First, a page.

How to develop convincing video game characters
"How do I create a great character?" This is a question I hear a lot - from students and professionals alike. Writing is like cooking - there's always more to learn. Game writers dream of creating characters that gamers will love (and play) for years to come.
Early on, most of my approach to character development was based on trial and error. Since then, I've spent a lot of time researching and thinking about how writers can set themselves up the right way for a successful creative process. Here are three steps I'd recommend to any writer who wants to set themselves apart from the pack. First, ask:
What does my character want?
This sounds like an easy question. But it can be surprisingly hard to answer. Think of Star Wars: A New Hope. What does Luke Skywalker want?
When I asked my game-writing students this question, here are some of the answers they came up with:
Technically, all of those answers are correct. (I bet you and I could add more options to the list!) But what the writer is looking for is the goal that matters MOST to Luke - the burning desire that is pushing him forward, the thing that will keep him going through all obstacles.
One way to figure out which desire matters most is to say, "Well, if the hero achieved this goal, would he stop? Would he be done?" If what Luke wanted - more than anything in the WORLD - was to leave Tatooine, it would have been a pretty short movie. Boring, too.
Characters may start with a simple, small desire - like getting off Tatooine - but then their dreams get bigger as their adventure unfolds. What the writer wants to find is the ULTIMATE desire, so that every moment of the story can build towards that big, exciting finale.
We can figure out Luke's ultimate desire by skipping to the end of the movie. The final showdown is the moment when Luke is either going to get what he wants - or die trying.
So far, we've only talked about movies. What about games? Well, games throw a monkey wrench into the system, because game writers have to think about what the character wants AND what the player wants, too. The player is driving the action, after all. The player's opinion matters.
And what the player wants is to win the game.
So if you're a game writer, ask the designer how the player wins the game. Then make that your character's goal, too. Then the player and the avatar are on the same team, fighting for the same thing.
(There's more to this step, but we'll talk about that in a future post.)
So far, so good: you've got a character who wants something. Now what? The next step is to ask:
What's holding the character back?
Because if the character could get what they wanted right away, it wouldn't be much of a story. Desire and obstacle are the classic building blocks of any story. We WANT to see characters struggle.
And we're not talking about EXTERNAL obstacles here. We're talking about INTERNAL obstacles - otherwise known as flaws. Flawed characters are the best! They're interesting, complicated, relatable...they're us.
But most players don't like the idea of playing a character that is flawed or "weak."
What to do?
Here's a trick I learned from God of War: turn a character flaw into a gameplay strength.
Kratos, the player's avatar, is one of the greatest warriors that ever lived. And when you play, you really DO feel invincible. It can be fun to be a maniac! The game delivers an incredible power fantasy - and then turns it all inside out, in the final story reveal.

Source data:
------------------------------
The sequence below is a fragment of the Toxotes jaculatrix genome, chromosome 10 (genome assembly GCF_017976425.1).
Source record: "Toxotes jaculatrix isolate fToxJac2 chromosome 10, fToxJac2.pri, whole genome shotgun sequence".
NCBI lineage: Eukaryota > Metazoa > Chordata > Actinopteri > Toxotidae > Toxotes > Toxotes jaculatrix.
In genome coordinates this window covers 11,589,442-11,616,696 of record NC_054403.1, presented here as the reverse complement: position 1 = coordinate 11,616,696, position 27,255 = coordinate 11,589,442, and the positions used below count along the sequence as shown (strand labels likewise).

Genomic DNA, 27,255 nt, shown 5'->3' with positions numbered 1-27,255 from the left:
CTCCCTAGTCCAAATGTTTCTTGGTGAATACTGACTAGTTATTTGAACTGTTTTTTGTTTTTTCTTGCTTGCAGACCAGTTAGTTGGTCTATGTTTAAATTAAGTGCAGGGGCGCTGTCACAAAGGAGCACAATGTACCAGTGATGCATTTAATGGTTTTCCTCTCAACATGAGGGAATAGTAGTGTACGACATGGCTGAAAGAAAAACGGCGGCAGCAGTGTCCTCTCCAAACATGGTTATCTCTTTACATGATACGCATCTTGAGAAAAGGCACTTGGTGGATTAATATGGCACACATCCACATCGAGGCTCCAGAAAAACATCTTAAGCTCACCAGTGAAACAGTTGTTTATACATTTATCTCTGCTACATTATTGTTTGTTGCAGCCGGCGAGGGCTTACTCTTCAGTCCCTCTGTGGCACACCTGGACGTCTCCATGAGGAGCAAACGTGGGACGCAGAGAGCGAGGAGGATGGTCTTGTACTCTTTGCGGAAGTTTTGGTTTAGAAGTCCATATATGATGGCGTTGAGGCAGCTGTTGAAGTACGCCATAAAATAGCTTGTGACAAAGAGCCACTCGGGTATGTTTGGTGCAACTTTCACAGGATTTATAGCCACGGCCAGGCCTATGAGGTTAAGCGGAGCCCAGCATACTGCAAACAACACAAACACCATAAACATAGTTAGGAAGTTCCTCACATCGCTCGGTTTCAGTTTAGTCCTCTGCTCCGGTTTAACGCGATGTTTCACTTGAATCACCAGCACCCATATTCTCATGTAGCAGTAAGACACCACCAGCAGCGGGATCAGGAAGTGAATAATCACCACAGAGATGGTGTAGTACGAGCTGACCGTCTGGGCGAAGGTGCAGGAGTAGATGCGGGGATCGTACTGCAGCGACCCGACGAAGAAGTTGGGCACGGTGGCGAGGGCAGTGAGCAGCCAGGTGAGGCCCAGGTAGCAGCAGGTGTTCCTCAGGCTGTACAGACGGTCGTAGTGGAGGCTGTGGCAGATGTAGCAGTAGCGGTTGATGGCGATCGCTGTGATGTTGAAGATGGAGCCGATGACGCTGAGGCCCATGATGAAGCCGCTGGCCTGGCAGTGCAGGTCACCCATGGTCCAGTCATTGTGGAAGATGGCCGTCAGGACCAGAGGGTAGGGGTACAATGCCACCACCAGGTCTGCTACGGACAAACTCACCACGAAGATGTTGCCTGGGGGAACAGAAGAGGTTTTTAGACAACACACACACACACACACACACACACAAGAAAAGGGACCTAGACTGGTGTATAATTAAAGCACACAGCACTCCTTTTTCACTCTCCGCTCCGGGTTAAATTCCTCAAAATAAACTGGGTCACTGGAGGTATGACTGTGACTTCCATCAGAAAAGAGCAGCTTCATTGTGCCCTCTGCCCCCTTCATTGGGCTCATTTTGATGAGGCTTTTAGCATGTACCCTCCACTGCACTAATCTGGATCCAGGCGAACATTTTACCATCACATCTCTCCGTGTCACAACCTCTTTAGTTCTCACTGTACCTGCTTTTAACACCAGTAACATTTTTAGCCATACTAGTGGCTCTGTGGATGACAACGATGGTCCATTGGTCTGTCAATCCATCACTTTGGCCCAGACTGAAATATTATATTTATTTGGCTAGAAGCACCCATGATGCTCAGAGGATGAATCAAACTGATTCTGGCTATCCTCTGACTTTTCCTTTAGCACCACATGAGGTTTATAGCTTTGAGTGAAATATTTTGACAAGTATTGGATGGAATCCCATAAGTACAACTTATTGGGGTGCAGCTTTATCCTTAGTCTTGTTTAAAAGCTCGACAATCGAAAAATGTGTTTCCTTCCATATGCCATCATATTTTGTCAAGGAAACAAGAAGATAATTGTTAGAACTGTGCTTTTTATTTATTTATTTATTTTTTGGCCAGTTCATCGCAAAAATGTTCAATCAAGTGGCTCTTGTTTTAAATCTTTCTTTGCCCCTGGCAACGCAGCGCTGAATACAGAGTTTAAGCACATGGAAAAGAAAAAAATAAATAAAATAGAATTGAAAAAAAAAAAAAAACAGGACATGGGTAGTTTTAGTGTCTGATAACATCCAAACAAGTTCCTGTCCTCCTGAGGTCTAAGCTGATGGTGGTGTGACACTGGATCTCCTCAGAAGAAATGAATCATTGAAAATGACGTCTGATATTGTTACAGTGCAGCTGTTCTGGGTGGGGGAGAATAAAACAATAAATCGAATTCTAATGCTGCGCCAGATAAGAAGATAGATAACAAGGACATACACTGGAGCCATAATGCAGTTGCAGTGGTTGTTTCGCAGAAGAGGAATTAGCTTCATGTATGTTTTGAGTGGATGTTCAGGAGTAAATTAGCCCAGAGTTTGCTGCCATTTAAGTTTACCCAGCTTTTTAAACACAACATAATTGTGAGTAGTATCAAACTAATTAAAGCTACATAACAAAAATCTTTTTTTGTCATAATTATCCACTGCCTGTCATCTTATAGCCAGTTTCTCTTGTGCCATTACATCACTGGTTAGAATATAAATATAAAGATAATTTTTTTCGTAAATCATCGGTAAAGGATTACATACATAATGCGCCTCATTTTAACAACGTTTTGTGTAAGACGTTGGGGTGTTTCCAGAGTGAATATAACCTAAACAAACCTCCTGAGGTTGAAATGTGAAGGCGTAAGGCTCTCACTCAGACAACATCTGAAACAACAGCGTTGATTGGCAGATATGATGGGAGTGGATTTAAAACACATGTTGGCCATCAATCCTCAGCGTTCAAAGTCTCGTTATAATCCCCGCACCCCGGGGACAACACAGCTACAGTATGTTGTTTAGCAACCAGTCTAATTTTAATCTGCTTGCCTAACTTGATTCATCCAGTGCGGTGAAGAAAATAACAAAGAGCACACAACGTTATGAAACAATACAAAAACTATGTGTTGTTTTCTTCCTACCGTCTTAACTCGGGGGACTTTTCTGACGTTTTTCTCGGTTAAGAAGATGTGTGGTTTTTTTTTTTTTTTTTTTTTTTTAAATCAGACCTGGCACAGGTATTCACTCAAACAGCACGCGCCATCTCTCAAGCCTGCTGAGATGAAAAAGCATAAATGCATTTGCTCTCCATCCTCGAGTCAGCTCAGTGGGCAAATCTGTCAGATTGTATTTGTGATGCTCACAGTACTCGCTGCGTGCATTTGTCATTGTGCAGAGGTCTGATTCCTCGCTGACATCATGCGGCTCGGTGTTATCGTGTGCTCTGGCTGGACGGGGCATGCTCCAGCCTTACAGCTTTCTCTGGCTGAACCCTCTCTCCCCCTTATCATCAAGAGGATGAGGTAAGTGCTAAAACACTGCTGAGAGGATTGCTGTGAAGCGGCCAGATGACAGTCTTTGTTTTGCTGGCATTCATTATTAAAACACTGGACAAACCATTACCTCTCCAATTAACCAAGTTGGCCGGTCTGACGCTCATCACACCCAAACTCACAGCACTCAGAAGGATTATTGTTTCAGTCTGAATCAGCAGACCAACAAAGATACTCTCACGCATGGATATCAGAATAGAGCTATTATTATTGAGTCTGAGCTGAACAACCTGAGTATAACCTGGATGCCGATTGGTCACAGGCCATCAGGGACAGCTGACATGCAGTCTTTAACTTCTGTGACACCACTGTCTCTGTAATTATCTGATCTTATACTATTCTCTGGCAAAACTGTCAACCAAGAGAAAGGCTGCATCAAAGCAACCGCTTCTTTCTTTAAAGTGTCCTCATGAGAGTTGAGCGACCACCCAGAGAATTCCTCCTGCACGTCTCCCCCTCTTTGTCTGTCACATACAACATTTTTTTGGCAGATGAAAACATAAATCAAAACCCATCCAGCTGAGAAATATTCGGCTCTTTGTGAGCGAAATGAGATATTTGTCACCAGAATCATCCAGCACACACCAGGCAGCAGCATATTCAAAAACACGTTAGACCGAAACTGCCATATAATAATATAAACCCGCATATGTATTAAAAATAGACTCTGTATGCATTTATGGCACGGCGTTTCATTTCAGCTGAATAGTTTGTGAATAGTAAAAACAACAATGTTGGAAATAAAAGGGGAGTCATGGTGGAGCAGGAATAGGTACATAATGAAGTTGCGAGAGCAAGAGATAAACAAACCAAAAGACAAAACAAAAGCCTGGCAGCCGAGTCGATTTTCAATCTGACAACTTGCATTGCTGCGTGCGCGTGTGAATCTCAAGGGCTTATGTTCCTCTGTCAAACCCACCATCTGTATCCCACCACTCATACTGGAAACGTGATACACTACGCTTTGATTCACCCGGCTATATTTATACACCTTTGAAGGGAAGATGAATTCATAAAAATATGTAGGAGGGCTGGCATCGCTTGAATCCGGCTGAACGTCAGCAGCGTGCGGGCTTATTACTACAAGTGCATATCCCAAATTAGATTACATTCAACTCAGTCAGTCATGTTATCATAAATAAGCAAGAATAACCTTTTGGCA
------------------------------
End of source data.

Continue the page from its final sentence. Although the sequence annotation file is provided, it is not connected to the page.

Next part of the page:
(I won't spoil the ending. Go play the game to see how the story unfolds. It's worth it, I promise.)
So to review - you know what your character wants, and you know what character flaws are holding him back. The next thing to figure out is:
How is the character connected to the world?
This is not a question that most screenwriters or TV writers usually ask. But it's a great question for game writers, especially when it comes to developing NPCs (non-player characters). And here's why:
Players pay a lot of attention to the environment. It's where both the trouble and the treasure lie.
If you can find a way to make the world an extension of a character, you're bringing the character onstage, long before the player ever actually meets them.
A great example of this is Andrew Ryan in BioShock.
Ryan is the architect of the underwater city of Rapture. Everywhere you go in the game you see (and fight) what he conceived. The city is a reflection of his genius - and his madness. By the time you actually meet Ryan, late in the game, you feel like you already know him. And that's because, in a way, you do.
So there you go! Three questions that will help you create characters that gamers will play, and fight, and remember for years to come.
I hope you find these writing prompts helpful. Now I'd love to hear from you. Who is one of your all-time favorite characters? And why? Share in the comments below!
Susan’s first job as a game writer was for “a slumber party game - for girls!” She’s gone on to work on over 25 projects, including award-winning titles in the BioShock, Far Cry and Tomb Raider franchises. Titles in her portfolio have sold over 30 million copies and generated over $500 million in sales. She is an adjunct professor at UT Austin, where she teaches a course on writing for games. A long time ago, she founded the Game Narrative Summit at GDC. Now, she partners with studios, publishers, and writers to help teams ship great games with great stories. She is dedicated to supporting creatives in the games industry so that they can do their best work.
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